Unemployment Benefits for Nonimmigrants
If you are currently in the United States on a work visa, and lost your job, due to the Coronavirus outbreak or otherwise, there are some cases when you could collect unemployment benefits. However, this depends on whether you have some separate right to remain in the United States and are able to work for a different employer than the one that laid you off. Every state has their own requirements that must be met in order to collect unemployment; however, most states require that a person must:
- Show that they were in satisfactory immigration status and authorized to work in the United States when earning the wages, they used to establish their claim; and
- Provide proof that they are currently in satisfactory immigration status and are authorized to work each week that you claim benefits.
The second criteria is the one that hinders many nonimmigrant workers from qualifying since they only are authorized to work for the company that laid them off, therefore, would not be authorized to work for each week they claim benefits.
For example, if you are on an E-3 or an H-1b, and you are laid off, you would not qualify for unemployment because you are no longer authorized to work for another employer. However, if you are on a general work authorization card, due to being a spouse of someone on a nonimmigrant work visa (e.g. E-2, E-3, L-2, etc.), then you would qualify since you are able to work for any employer at any time, so long as the primary holder of the visa continues to remain in status and employed. Also, if you are applying for adjustment of status, and hold a work authorization card, you too could likely qualify since you are also able to work for any employer during the period you can collect unemployment benefits.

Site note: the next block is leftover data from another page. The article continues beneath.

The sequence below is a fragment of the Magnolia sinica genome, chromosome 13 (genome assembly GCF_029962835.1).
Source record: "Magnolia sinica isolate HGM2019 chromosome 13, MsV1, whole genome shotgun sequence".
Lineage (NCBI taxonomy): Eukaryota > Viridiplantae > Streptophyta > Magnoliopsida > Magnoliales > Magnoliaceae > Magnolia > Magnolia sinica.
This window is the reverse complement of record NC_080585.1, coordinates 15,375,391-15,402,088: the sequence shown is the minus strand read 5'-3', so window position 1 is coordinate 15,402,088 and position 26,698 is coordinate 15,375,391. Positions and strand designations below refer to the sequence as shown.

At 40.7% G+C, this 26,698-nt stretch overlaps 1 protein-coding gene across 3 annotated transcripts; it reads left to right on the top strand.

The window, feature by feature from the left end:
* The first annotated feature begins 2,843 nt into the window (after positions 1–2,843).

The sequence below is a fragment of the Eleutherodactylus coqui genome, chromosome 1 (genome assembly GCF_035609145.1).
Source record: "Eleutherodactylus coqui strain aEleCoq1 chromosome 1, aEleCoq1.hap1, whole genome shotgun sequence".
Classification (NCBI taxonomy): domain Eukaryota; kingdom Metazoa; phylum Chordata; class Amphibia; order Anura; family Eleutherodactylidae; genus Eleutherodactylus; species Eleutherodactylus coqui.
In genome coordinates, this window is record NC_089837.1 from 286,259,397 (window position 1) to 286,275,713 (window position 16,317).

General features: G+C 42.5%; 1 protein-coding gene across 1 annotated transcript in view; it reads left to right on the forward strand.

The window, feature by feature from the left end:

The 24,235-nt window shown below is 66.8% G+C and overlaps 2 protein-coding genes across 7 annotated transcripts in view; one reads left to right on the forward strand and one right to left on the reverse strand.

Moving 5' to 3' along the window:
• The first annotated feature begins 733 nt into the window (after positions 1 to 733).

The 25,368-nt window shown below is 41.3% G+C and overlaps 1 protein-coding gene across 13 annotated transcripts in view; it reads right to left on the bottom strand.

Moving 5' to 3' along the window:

Before you make any decisions on applying for any public benefit be aware that for some, but not all non-citizens who wish to apply for some future visa or status in the U.S., in particular for lawful permanent residence, the hurdles to be cleared include proving that one is not inadmissible as a likely “public charge.” You have the burden of showing that your finances are not in a precarious condition that you might end up receiving welfare or government assistance in the future.
Fortunately, unemployment insurance is not among the government’s list of benefit types that make someone a likely potential public charge. However, if you end requesting assistance other than unemployment insurance coverage it may cause a bar to adjustment under the public charge rules.
Be aware that each state has their own criteria required to be met in order to collect unemployment benefits. Visit their websites and/or contact them directly to verify their specific requirements to determine if you would qualify.